And, it is important to take stock of what training around diversity is currently in place:

1. Senior Leadership Diversity Training – Biannual Leadership Professional Development workshops for all senior leaders, including all deans and vice presidents, offered through the Office of Human Resources, Diversity and Multicultural Affairs

2. New Faculty Orientation. A two-day event mandatory for all incoming faculty. Topics include:

a. Inclusive Excellence at UVM. The Vice President for Human Resources, Diversity, and Multicultural Affairs provides an historical overview of diversity efforts at UVM.

b. Diversity, Engagement and Professional Development Panel and Roundtable. Representatives from the Office of Human Resources, Diversity, and Multicultural Affairs and Office of Affirmative Action, and directors of LGBTQA Center, The Mosaic Center for Students of Color, and Women’s Center provide an overview of the services and assistance available to faculty.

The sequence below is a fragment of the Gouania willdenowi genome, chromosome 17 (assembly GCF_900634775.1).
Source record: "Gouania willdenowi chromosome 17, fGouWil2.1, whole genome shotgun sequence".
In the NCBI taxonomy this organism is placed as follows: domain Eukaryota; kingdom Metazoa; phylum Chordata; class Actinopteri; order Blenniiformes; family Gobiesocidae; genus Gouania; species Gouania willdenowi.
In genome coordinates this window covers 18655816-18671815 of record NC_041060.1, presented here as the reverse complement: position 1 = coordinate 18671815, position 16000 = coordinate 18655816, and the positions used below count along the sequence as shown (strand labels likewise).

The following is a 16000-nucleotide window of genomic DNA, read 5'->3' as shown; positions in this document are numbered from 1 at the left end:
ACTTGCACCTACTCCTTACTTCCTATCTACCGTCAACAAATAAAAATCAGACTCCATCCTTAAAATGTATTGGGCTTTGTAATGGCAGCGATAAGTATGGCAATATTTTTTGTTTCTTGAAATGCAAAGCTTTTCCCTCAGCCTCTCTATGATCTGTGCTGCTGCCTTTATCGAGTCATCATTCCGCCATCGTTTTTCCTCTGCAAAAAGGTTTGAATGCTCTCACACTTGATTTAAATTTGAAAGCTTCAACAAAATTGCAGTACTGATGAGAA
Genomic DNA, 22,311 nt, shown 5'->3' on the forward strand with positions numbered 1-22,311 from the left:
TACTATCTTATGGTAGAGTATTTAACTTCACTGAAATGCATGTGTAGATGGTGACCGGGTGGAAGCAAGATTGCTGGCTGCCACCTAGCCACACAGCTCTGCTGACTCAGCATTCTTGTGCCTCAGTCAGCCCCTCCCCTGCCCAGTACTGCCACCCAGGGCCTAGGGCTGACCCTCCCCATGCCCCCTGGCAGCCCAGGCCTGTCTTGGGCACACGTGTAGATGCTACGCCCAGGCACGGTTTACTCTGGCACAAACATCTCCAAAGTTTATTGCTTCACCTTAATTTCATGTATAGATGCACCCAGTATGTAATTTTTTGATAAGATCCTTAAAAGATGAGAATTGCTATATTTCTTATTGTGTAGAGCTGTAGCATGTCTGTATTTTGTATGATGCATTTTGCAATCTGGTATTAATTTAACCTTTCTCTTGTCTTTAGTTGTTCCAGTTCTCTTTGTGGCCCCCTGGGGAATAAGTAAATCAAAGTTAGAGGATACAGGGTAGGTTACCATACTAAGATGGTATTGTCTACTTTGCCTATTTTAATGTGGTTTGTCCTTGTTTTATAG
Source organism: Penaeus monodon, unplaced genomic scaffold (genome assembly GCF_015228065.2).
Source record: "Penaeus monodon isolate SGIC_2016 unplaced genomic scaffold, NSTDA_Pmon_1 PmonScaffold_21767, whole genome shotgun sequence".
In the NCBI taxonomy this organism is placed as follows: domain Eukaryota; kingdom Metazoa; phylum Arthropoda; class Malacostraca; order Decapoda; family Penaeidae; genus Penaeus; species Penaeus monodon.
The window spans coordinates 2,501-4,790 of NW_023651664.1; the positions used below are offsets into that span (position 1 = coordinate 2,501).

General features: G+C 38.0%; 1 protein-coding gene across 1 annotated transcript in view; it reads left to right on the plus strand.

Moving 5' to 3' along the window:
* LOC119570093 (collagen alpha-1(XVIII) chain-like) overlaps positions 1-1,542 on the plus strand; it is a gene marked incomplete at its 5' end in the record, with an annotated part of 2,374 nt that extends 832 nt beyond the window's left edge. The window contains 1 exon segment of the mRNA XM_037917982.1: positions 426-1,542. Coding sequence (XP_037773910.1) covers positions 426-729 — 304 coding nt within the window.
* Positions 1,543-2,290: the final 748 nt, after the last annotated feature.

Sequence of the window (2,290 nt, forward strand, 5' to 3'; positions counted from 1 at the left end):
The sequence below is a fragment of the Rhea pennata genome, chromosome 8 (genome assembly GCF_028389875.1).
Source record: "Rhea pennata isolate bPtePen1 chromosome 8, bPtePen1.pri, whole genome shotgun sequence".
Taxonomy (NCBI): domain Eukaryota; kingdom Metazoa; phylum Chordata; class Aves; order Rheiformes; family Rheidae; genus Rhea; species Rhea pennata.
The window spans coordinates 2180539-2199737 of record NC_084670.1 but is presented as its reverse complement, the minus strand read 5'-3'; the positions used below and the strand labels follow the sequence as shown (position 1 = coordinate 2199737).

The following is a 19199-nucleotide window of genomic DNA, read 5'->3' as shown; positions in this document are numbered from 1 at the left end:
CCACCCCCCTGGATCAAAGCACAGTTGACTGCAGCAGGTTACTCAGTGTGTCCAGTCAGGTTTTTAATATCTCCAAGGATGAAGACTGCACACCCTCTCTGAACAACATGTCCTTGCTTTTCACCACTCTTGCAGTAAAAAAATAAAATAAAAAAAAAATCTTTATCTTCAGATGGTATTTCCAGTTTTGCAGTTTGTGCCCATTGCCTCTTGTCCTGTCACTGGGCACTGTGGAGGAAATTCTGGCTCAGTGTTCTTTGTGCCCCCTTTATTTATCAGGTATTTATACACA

3. Blackboard Jungle. Annual day and a half symposium with invited speakers, panel discussions, and workshops that includes students in a community learning opportunity with faculty and staff open to the faculty, staff and students:

“designed to support UVM faculty, staff, and all others seeking to develop skills, knowledge, and a deeper understanding of diversity that supports excellence in teaching, service, and research. The symposium sessions are dedicated to creating “open spaces” where all members of our community can participate in authentic dialogue, valued reflection, and expanded learning to promote inclusive excellence for all.”